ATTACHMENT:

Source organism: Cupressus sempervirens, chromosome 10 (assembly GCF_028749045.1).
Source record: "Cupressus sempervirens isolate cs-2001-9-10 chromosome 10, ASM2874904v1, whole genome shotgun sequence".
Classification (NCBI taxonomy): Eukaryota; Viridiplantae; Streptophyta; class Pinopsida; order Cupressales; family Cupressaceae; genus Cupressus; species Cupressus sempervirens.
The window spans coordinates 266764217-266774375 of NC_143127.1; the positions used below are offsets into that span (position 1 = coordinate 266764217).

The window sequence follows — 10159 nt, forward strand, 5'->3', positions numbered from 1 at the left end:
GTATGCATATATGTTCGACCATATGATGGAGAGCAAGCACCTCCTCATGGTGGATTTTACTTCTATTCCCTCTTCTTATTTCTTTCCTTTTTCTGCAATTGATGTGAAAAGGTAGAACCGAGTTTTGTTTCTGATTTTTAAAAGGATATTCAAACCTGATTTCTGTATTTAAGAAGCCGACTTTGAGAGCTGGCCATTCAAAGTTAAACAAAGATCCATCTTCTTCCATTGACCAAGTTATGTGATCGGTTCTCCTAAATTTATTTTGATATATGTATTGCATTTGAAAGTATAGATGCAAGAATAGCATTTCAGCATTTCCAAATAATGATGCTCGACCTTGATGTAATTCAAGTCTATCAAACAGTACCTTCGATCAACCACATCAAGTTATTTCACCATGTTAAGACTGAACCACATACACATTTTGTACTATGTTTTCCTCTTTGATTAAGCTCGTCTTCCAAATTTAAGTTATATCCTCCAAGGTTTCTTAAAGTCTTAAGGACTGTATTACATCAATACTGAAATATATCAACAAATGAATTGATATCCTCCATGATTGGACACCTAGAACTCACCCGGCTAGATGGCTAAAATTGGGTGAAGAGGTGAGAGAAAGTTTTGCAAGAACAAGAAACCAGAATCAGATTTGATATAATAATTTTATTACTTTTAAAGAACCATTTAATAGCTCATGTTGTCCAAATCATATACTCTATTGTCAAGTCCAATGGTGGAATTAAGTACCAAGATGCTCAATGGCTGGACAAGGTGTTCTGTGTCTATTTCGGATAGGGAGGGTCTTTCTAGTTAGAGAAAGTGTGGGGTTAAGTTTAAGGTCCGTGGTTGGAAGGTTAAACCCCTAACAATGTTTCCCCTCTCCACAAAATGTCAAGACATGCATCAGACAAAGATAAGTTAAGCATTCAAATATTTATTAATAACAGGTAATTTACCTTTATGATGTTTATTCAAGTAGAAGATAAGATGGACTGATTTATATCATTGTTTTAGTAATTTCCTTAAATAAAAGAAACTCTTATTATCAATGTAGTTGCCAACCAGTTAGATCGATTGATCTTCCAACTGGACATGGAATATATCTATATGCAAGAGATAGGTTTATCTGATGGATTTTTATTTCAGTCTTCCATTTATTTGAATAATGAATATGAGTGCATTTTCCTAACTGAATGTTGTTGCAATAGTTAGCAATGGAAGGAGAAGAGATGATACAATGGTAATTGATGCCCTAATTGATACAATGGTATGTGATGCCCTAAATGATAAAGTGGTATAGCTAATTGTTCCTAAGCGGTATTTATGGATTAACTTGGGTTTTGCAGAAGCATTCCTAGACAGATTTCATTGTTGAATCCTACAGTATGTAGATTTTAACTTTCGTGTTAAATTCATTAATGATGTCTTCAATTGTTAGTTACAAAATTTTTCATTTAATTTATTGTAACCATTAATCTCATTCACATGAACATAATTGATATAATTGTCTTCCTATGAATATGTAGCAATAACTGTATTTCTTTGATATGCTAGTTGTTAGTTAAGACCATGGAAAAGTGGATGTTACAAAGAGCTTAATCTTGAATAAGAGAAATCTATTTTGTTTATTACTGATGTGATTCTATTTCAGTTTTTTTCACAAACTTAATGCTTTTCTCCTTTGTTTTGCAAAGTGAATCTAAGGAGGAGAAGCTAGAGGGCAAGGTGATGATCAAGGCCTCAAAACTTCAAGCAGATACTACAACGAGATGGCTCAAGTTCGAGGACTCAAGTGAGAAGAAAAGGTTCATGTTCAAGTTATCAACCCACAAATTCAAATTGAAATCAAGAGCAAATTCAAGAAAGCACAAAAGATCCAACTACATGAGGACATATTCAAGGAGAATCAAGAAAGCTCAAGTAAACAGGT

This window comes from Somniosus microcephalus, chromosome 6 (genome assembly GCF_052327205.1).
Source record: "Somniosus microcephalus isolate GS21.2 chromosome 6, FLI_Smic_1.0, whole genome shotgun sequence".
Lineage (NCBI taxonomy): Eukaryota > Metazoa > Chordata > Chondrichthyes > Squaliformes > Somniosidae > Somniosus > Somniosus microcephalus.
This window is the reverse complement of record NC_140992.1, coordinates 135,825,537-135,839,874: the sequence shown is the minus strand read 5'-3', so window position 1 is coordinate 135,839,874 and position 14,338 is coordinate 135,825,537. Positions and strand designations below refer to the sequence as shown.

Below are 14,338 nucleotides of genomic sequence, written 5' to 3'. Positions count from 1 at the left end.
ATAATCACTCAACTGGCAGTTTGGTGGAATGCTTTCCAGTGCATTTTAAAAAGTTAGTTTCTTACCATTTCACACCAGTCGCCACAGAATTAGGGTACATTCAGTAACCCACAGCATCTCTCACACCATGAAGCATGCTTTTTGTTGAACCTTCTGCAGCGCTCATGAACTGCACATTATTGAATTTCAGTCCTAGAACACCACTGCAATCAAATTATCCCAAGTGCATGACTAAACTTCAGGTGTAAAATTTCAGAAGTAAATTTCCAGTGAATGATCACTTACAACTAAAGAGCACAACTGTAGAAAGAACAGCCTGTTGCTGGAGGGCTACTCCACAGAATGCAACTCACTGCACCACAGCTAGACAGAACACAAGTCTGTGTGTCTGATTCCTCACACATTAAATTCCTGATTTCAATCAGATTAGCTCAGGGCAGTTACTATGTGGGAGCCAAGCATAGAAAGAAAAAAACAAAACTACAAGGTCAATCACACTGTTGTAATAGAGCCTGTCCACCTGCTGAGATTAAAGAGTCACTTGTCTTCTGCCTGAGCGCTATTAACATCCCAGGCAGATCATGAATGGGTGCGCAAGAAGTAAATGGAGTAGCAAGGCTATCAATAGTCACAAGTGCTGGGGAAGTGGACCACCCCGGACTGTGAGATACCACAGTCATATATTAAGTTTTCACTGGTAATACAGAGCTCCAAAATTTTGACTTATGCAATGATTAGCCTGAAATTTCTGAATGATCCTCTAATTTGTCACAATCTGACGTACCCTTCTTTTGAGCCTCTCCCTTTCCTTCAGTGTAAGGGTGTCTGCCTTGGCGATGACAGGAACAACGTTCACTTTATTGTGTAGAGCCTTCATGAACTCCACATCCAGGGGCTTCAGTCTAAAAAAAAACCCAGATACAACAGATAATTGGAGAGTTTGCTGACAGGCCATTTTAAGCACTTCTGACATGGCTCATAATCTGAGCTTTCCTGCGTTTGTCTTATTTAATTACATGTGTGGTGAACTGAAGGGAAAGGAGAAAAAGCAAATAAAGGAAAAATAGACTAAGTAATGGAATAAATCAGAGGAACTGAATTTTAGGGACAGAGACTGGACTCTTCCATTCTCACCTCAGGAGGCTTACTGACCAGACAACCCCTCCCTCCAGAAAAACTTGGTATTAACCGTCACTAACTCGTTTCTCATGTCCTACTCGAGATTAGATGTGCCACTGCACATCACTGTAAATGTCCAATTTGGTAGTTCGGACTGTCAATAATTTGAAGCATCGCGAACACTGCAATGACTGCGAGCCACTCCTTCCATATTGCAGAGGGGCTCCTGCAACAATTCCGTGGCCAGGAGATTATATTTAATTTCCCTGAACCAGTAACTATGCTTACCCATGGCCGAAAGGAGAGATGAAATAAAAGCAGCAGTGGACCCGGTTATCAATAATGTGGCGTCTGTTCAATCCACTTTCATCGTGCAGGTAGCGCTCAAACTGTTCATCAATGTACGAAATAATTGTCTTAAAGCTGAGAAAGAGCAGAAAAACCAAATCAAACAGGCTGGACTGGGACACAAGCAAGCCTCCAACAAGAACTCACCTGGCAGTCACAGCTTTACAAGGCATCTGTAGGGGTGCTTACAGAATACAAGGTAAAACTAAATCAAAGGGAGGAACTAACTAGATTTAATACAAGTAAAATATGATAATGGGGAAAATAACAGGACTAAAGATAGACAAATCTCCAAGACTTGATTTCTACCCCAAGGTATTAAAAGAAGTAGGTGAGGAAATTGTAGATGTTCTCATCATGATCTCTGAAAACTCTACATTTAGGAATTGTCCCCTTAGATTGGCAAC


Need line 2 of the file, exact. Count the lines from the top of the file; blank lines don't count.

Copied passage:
Source record: "Cupressus sempervirens isolate cs-2001-9-10 chromosome 10, ASM2874904v1, whole genome shotgun sequence".